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Interview with History: The War in Vietnam

The Vietnam War (Vietnamese: Chiến tranh Việt Nam), also known as the Second Indochina War, and in Vietnam as the Resistance War Against America (Vietnamese: Kháng chiến chống Mỹ) or simply the American War, was a conflict that occurred in Vietnam, Laos, and Cambodia from 1 November 1955 to the fall of Saigon on 30 April 1975. It was the second of the Indochina Wars and was officially fought between North Vietnam and the government of South Vietnam. The North Vietnamese army was supported by the Soviet Union, China, and other communist allies; the South Vietnamese army was supported by the United States, South Korea, the Philippines, Australia, Thailand and other anti-communist allies. The war is considered a Cold War-era proxy war by some US perspectives. The war would last approximately 19 years and would also form the Laotian Civil War as well as the Cambodian Civil War, which resulted in all 3 countries becoming communist states in 1975. [1]

This account of serving in Vietnam is provided by Mr. Gene Cavaliere, who served with the United States Army. He currently serves as one of the exceptional Chapter Service Officers at Disabled American Veterans (DAV) East Valley Chapter 8 in Mesa, AZ, helping fellow veterans with their VA claims, aid and assistance, housing, training, and more.

I joined the Army in 1966 at the age of 18 in upstate New York. My career started with Basic Training at Fort Jackson, South Carolina, after which I attended AIT at the Aberdeen Proving Grounds in Maryland. After training, I was shipped off to Fort Lewis, outside Tacoma, Washington, as my first duty station.

After nearly a year at Fort Lewis, we received orders to Vietnam, sailing for Vietnam in May,

1967. It took us 18 days aboard a troop ship, USNS Upshur, 1,000 of us crammed onto the ship with four-tier bunk beds. We only had one port call along the way--in Subic Bay in the Philippines--before finally arriving at Vung Tau, Vietnam. Upon arrival, we were loaded onto landing craft to the shore and then flown into country to meet up with troop trucks. Upon loading up the trucks with our gear and ourselves, we were issued live ammunition and told to "Lock and load" and return fire at anyone or anything that fired at us...Welcome to the hell of war!

We traveled to the Ninth Infantry Base Camp Bear Cat and had lived there for about four or five months when orders came down to break up our battalion. we were relocated to the Ninth Infantry southern base at Dong Tam, where we prepared for the 1968 Tet Offensive. Upon our arrival, the war became intense and my MOS was abruptly changed to Radio Operator because they needed people to fill those positions.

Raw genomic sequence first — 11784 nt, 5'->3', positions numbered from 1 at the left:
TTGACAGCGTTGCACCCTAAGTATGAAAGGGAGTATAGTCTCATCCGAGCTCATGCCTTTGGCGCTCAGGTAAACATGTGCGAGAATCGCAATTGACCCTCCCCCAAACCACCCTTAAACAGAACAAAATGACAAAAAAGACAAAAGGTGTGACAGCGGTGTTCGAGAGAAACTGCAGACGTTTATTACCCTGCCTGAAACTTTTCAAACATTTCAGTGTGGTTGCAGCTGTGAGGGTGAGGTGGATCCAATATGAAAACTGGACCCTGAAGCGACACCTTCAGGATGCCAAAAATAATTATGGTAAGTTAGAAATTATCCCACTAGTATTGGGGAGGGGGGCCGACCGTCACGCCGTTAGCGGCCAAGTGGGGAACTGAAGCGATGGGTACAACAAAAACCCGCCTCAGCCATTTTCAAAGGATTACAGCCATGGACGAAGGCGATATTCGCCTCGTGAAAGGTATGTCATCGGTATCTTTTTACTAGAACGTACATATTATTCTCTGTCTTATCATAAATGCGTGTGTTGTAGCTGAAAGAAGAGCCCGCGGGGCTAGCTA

As the Tet mounted, we got hammered by the NVA--no details needed. Tet changed my life forever--not a day passes that I do not relive some portion of it.

I came home in May of 1968 to Fort hood, Texas, where I finished by three-year enlistment.

Today, Agent Orange is taking its toll on me and so many others like me. We continue to live our lives--one day at a time.


Mr. Cavaliere is one of the superb Chapter Service Officers at Disabled American Veterans (DAV) East Valley Chapter 8 in Mesa, AZ. Stop by and say hello when you're in town!

East Valley Chapter 8 is open Monday - Friday from 0900-1400. Stop by and see us at 655 N. Gilbert Road, Mesa, AZ 85203, call us at 480.980.2424, or drop us and email at


Editor's Note:

As a boy and then young man growing up in the 1960's and 70's, I never understood the immense negative public outcry against our troops. Vietnam was, in no uncertain terms, an unpopular conflict and--by the view of many Americans--an inappropriate use of our armed forces and, simply, wrong. This view was inflamed by the shootings at Kent State University and again when news broke of the massacre at My Lai.

I grew up with a strong military heritage. My grandfather served in World War I, my father and two uncles served in World War II, and a cousin served in Korea. My high school social studies teacher, 1LT Robert Pulver, served in the Army during Vietnam. It is, in this editor's opinion, a blasphemy that our soldiers were greeted by people spitting on them, swearing at them, and throwing things at them--it was a disgraceful display on the part of those Americans who disrespected our troops, many of whom did not have the choice to go because they were drafted. And then there was "Hanoi Jane" Fonda, who purposely put our POWs in danger by cooperating with their Viet Cong captors.

I had the honor of knowing well VADM James B. Stockdale, USN, who was awarded the Medal of Honor for his exceptional leadership and unwillingness to allow himself--as senior POW--to be used by the Viet Cong for their propaganda, nearly killing himself when he defaced himself so that the enemy could not film or photograph him for their propaganda campaign. Read about his and his wife Sybil's tactics to get information and intelligence back and forth in their book, In Love and War.

May God Bless our Vietnam Veterans, and may God Bless these United States of America.


[1] Multiple Authors. (2018). Vietnam War. Available at



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